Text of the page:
When looking at the Cubs minor league organization as a whole, we see a very deep system. When looking at the catchers, though, we don’t see that depth. In fact, we don’t see much at all. Catcher was the only position that did not appear in the Bleacher Nation Top 40, and not one catcher in the system was particularly close to making that list.
But the situation may not be quite as bad as it appears at first glance. Catchers are generally among the slowest developing prospects, and, while the Cubs lack any good catching prospects today, the system does have a number of players with potential who could develop into that status. Even so, there is nothing comparable to Almora and Baez behind the plate anywhere in the farm system. The catching crop today is a very sparse crop indeed.
The best of the field might be Chadd Krist. He is certainly one of the best defensive catchers in the organization, and, while his batting stats in the low levels of the system were not particularly impressive for a hitter drafted out of college, they weren’t bad either. He doesn’t look like a high average guy, but I think he has the potential to emerge as a Koyie Hill with better defense and more power. (Ed. – Note, that’s intended as a compliment.)
Rafael Lopez got some at bats with the major league team in Spring Training this year, but he’ll hit Tennessee for the first time this year in his age 25 season. Barring a tremendous breakout, he looks more like organizational filler at this stage.
At the younger end of the spectrum we have Justin Marra, Willson Contreras, and Carlos Escobar. These three were all teenagers in Boise last season, and all three could appear in Boise or Kane County this year. I like the potential in all three, but all three are years away from the majors.
And that just about covers the system. Michael Brenly, if he can improve his defense a little, looks like a possible major league backup and should see some at bats in Iowa. Micah Gibbs is an excellent defensive catcher, but so far his switch hitting has not translated to the professional game. Taylor Davis has looked good at times, but I right now I don’t see much major league potential there. There has been talk of moving one or more of the Cubs excess of infielders behind the plate, but I don’t think we need to give that much credence until it happens over a sustained stretch.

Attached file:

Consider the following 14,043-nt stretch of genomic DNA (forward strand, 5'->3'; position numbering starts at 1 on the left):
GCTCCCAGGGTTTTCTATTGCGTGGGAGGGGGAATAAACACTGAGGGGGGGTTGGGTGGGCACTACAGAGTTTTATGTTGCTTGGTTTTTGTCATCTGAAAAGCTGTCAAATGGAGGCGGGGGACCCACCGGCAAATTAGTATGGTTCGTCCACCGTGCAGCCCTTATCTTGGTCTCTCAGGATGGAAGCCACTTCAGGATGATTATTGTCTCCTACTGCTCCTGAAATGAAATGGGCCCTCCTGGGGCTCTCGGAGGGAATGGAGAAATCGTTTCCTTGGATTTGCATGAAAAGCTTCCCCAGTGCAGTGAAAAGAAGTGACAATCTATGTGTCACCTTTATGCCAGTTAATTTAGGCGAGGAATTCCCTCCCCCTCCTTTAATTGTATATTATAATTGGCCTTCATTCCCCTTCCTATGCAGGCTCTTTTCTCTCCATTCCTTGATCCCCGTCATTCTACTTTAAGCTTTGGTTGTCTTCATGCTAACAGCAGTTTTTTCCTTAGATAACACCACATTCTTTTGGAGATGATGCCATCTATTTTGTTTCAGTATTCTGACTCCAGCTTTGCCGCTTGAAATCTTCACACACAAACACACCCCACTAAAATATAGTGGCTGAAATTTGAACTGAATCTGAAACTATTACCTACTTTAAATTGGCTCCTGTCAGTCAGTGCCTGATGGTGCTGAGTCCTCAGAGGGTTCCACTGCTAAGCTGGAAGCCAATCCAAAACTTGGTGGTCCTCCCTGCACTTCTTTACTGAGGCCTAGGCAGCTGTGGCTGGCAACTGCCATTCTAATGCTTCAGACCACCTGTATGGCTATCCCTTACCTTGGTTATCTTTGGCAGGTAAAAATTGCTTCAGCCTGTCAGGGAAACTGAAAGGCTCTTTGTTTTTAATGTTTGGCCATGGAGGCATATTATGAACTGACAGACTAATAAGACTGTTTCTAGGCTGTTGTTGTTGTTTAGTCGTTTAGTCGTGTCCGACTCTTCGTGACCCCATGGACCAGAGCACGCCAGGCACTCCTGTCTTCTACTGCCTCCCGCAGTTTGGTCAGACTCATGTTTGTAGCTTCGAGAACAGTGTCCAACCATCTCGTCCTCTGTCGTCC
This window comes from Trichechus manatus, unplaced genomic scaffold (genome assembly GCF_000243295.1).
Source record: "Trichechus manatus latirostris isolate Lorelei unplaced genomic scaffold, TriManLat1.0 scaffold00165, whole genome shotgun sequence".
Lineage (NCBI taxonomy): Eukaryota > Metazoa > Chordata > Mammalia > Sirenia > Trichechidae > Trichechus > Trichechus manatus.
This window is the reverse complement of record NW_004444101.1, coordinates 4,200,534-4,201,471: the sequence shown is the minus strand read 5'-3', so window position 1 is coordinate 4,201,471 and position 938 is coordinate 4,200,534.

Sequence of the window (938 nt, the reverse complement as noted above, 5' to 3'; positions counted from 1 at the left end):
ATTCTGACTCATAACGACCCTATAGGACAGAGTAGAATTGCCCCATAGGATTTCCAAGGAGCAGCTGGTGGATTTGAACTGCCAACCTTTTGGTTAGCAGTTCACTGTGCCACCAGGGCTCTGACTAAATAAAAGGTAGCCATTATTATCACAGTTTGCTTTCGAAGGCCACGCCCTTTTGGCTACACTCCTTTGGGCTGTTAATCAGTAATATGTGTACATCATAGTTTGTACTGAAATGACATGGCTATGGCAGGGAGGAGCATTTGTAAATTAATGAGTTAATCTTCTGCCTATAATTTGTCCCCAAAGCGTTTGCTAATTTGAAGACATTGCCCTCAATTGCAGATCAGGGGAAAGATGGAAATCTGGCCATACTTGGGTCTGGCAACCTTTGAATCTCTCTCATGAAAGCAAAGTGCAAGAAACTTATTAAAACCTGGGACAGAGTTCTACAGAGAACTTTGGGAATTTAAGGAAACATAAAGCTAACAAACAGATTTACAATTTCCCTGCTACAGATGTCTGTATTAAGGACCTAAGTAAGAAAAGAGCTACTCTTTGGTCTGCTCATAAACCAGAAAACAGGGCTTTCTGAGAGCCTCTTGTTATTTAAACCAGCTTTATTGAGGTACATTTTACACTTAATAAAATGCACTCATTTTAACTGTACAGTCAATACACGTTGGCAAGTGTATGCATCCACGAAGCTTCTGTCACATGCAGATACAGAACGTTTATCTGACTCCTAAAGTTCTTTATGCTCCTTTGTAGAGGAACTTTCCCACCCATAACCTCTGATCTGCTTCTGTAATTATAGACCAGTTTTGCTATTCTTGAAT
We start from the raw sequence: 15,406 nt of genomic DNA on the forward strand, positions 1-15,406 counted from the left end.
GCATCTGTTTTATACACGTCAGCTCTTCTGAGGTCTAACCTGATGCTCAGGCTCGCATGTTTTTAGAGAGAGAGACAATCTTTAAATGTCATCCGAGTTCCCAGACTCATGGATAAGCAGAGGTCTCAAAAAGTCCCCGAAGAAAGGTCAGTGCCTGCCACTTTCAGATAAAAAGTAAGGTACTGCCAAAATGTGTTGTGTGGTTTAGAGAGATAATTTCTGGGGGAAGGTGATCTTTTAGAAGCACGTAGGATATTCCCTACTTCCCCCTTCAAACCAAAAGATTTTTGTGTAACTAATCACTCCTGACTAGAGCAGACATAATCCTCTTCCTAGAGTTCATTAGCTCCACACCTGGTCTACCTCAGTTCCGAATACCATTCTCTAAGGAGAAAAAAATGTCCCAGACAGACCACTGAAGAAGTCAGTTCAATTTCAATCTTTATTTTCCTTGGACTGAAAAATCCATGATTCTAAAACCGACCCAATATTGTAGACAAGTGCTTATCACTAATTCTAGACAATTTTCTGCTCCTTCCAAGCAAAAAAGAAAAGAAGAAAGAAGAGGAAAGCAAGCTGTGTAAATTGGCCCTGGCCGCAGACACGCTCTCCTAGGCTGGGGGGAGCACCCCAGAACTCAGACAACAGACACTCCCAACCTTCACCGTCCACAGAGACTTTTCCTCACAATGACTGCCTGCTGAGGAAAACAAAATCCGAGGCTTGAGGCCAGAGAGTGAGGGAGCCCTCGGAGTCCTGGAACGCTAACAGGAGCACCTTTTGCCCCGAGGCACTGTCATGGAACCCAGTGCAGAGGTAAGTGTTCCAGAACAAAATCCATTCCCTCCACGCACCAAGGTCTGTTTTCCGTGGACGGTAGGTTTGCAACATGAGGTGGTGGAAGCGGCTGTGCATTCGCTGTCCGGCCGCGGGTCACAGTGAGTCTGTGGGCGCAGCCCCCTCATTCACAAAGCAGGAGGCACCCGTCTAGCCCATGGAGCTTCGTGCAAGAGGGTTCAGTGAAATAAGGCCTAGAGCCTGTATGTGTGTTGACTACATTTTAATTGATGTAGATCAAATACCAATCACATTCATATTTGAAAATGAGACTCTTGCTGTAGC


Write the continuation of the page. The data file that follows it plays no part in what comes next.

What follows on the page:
Fortunately, the Cubs have time to let their youngest crop of catchers develop. Welington Castillo and Steve Clevenger just reached the majors last season; if they work out the Cubs should have young, cost controlled catchers for a few years yet.
Meanwhile, although the catching picture is bleak, first base offers plenty to get excited about.
Josh Vitters posted a career year as one of the youngest players in Triple A last season, and his lack of a glove could yet push him to first base full time. Joining Vitters in Iowa will likely be two more big first base bats – Greg Rohan and Justin Bour. Rohan is a right handed slugging utility guy who can play corner anything and has hit at every level where he has been given a chance. Bour is a huge left handed masher who was a walking RBI machine in Tennessee last season. None of these guys are likely to challenge Rizzo for the major league job long-term, but any of them could ably hold the position down for a week or two should Rizzo wind up on the DL one day.
Deeper in the system we find Paul Hoilman and Dustin Geiger, two sluggers who have shown flashes of potential in A ball. Geiger (who has also played some third) probably has more power than he is generally given credit for; keep an eye him.
Still lower in the system we find Rock Shoulders. His bat is not as awesome as his name, but so far this 1B/OF has hit well enough to keep him on my radar. Trevor Gretzky was extremely raw last year, but there is a lot of projectable power in his frame. He should get a chance to play everyday (probably in Boise) this season and could easily be one this year’s low-level breakouts.
There are plenty of other players who could have plenty of potential at the plate and who could be forced to first base for defensive reasons (Jeimer Candelario, for example). Until that crop plays their way over to first, though, I will continue to note them at their current positions.
And then we have Dan Vogelbach. Any discussion of the best bats in the farm system has to include Vogelbach. He has a chance to hit for prodigious power as well as for average, and there is very little chance of him moving off first base. He is still a few years away, but it is possible that one of these days the Cubs will have to pick between Rizzo and Vogelbach. That is not a bad thing in the slightest.
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